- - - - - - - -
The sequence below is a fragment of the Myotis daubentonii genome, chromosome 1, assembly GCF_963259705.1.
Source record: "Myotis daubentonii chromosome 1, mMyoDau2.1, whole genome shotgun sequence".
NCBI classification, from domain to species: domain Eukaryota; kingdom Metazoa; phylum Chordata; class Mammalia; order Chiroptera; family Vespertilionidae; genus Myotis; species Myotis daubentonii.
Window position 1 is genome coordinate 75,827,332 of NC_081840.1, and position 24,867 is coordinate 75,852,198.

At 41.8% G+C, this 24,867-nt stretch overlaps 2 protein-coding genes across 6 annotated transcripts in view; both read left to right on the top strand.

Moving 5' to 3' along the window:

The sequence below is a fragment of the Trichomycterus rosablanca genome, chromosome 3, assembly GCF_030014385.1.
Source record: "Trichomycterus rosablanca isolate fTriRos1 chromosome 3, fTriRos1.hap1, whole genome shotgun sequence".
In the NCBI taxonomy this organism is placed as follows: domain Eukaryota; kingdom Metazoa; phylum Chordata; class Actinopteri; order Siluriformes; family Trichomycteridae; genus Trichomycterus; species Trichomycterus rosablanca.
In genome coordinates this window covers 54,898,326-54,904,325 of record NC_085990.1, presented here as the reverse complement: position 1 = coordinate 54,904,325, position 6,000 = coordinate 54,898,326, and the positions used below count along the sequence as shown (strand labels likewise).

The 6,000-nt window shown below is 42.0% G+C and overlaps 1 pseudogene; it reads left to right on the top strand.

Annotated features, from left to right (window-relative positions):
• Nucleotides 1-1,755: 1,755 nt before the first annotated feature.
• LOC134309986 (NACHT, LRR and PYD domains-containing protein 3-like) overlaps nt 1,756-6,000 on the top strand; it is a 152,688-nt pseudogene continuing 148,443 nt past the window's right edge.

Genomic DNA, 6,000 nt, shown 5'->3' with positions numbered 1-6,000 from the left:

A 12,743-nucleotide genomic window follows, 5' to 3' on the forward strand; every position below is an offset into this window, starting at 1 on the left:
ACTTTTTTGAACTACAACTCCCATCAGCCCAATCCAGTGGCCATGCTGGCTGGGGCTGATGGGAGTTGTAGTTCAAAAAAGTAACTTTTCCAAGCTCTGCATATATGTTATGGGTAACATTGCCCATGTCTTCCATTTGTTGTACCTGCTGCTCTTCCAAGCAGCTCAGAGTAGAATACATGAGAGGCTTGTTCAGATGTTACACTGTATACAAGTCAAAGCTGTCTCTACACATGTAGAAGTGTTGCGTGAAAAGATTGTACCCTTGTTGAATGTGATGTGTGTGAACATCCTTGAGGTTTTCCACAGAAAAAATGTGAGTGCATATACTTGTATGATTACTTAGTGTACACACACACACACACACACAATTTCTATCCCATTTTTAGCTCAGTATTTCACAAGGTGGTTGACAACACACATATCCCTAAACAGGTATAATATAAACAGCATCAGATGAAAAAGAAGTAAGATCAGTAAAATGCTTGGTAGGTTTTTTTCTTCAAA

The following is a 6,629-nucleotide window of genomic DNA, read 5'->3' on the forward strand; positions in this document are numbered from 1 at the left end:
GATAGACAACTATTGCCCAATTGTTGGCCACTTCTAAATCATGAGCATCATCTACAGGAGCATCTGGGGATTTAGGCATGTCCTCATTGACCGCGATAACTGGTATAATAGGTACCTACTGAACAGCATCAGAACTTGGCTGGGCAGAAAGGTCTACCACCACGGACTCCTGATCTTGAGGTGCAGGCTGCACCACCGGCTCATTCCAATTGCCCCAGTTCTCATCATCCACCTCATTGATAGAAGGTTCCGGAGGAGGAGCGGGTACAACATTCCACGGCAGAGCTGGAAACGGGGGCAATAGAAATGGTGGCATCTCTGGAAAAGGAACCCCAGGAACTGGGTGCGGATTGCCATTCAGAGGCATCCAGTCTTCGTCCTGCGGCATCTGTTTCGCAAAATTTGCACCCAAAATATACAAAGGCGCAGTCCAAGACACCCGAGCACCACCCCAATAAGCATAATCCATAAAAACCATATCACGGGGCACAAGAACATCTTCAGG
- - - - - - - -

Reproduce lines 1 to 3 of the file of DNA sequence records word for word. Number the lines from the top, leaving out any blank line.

The sequence below is a fragment of the Myotis daubentonii genome, chromosome 1, assembly GCF_963259705.1.
Source record: "Myotis daubentonii chromosome 1, mMyoDau2.1, whole genome shotgun sequence".
NCBI classification, from domain to species: domain Eukaryota; kingdom Metazoa; phylum Chordata; class Mammalia; order Chiroptera; family Vespertilionidae; genus Myotis; species Myotis daubentonii.